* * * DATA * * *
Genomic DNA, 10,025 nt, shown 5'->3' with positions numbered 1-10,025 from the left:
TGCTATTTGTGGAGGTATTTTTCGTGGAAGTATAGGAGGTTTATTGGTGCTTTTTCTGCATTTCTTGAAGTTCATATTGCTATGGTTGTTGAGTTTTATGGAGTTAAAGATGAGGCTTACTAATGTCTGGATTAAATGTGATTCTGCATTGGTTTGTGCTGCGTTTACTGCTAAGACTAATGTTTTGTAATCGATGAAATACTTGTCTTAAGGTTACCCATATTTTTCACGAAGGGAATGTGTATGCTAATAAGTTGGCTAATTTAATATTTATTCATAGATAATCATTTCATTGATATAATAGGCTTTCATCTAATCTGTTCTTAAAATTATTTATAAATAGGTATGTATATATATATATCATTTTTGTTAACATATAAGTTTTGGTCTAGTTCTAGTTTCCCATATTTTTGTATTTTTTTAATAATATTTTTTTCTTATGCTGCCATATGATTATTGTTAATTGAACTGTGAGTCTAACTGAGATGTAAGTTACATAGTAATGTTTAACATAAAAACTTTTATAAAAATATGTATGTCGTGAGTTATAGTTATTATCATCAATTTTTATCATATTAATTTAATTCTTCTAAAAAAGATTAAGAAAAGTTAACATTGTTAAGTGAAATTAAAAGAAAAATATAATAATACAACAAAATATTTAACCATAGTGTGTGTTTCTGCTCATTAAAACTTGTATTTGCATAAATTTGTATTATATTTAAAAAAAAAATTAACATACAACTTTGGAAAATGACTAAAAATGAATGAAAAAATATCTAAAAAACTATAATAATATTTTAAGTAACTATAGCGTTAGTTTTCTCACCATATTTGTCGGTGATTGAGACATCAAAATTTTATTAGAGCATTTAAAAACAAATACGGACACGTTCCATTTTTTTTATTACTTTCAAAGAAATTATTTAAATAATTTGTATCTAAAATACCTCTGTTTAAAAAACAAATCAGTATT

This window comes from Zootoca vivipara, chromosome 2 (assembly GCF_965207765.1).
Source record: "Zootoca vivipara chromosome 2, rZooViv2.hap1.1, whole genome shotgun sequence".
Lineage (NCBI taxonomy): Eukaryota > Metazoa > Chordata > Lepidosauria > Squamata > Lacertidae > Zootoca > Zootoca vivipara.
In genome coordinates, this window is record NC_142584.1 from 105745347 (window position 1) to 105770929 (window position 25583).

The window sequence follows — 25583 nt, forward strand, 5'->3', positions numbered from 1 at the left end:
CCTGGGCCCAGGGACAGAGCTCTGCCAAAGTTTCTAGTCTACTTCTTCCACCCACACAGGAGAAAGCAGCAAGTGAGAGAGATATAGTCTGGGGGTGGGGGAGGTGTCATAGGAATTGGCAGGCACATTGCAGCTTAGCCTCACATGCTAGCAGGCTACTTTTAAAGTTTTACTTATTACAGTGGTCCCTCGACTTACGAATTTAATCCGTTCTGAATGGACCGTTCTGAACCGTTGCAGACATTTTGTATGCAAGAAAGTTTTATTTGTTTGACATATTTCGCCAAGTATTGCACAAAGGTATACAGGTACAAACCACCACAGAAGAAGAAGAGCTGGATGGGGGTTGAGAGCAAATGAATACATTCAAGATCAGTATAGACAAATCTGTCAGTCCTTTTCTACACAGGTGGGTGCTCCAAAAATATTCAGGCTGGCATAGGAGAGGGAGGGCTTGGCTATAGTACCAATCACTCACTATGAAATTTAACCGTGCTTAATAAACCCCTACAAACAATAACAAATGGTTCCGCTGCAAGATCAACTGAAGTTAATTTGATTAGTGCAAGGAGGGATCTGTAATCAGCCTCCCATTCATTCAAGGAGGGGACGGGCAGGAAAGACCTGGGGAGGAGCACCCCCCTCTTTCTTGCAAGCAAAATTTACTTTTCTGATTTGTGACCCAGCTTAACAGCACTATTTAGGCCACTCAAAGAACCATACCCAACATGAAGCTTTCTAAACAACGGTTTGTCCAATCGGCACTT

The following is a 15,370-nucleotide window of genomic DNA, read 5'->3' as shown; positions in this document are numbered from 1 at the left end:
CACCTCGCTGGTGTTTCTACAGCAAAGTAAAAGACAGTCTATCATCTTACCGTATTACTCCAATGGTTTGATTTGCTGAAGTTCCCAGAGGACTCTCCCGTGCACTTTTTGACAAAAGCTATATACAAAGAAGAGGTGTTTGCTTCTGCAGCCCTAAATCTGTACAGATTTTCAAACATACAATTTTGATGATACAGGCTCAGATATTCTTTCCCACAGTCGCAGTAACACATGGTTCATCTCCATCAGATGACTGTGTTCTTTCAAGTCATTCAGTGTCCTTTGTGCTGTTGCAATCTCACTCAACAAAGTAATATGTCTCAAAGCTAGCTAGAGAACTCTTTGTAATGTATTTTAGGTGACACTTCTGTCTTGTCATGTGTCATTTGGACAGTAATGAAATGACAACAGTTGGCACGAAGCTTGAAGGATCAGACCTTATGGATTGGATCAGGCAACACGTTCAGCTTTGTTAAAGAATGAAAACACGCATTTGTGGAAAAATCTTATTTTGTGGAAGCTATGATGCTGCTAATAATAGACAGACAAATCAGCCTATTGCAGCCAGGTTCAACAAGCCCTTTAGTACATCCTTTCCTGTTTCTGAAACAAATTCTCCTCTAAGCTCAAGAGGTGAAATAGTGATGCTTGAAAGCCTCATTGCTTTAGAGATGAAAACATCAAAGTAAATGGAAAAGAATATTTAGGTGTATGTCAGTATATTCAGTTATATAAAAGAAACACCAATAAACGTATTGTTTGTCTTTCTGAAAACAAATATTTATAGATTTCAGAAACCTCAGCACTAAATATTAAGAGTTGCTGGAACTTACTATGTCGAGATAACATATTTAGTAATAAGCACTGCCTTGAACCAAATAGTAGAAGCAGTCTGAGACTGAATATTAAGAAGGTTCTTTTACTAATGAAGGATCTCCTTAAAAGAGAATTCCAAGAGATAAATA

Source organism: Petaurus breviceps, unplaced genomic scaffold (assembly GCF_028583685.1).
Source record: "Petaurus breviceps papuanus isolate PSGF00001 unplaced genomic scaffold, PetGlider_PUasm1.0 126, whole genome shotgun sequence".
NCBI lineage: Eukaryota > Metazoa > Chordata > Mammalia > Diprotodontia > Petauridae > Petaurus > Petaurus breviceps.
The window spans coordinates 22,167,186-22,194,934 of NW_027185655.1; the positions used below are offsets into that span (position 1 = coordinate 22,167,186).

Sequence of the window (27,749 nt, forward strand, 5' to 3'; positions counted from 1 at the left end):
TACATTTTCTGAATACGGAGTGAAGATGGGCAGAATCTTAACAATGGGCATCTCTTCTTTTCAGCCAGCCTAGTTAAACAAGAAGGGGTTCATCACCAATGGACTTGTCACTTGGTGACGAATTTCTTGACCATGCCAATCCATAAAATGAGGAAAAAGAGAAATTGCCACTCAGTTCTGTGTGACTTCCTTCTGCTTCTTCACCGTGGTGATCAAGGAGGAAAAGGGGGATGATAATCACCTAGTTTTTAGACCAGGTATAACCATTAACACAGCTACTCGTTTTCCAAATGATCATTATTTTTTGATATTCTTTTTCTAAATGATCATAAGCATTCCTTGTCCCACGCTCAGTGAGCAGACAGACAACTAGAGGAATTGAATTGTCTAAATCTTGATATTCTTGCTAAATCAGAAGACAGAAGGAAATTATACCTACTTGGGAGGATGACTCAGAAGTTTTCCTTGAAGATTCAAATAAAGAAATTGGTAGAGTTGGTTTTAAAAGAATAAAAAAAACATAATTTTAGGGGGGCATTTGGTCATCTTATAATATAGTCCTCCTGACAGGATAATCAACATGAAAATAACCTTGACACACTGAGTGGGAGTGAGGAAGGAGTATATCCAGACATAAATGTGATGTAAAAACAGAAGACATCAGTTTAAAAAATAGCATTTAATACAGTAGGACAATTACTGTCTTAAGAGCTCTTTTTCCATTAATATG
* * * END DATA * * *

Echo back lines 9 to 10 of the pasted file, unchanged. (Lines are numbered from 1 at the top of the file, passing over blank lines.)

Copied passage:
The following is a 15,370-nucleotide window of genomic DNA, read 5'->3' as shown; positions in this document are numbered from 1 at the left end:
CACCTCGCTGGTGTTTCTACAGCAAAGTAAAAGACAGTCTATCATCTTACCGTATTACTCCAATGGTTTGATTTGCTGAAGTTCCCAGAGGACTCTCCCGTGCACTTTTTGACAAAAGCTATATACAAAGAAGAGGTGTTTGCTTCTGCAGCCCTAAATCTGTACAGATTTTCAAACATACAATTTTGATGATACAGGCTCAGATATTCTTTCCCACAGTCGCAGTAACACATGGTTCATCTCCATCAGATGACTGTGTTCTTTCAAGTCATTCAGTGTCCTTTGTGCTGTTGCAATCTCACTCAACAAAGTAATATGTCTCAAAGCTAGCTAGAGAACTCTTTGTAATGTATTTTAGGTGACACTTCTGTCTTGTCATGTGTCATTTGGACAGTAATGAAATGACAACAGTTGGCACGAAGCTTGAAGGATCAGACCTTATGGATTGGATCAGGCAACACGTTCAGCTTTGTTAAAGAATGAAAACACGCATTTGTGGAAAAATCTTATTTTGTGGAAGCTATGATGCTGCTAATAATAGACAGACAAATCAGCCTATTGCAGCCAGGTTCAACAAGCCCTTTAGTACATCCTTTCCTGTTTCTGAAACAAATTCTCCTCTAAGCTCAAGAGGTGAAATAGTGATGCTTGAAAGCCTCATTGCTTTAGAGATGAAAACATCAAAGTAAATGGAAAAGAATATTTAGGTGTATGTCAGTATATTCAGTTATATAAAAGAAACACCAATAAACGTATTGTTTGTCTTTCTGAAAACAAATATTTATAGATTTCAGAAACCTCAGCACTAAATATTAAGAGTTGCTGGAACTTACTATGTCGAGATAACATATTTAGTAATAAGCACTGCCTTGAACCAAATAGTAGAAGCAGTCTGAGACTGAATATTAAGAAGGTTCTTTTACTAATGAAGGATCTCCTTAAAAGAGAATTCCAAGAGATAAATA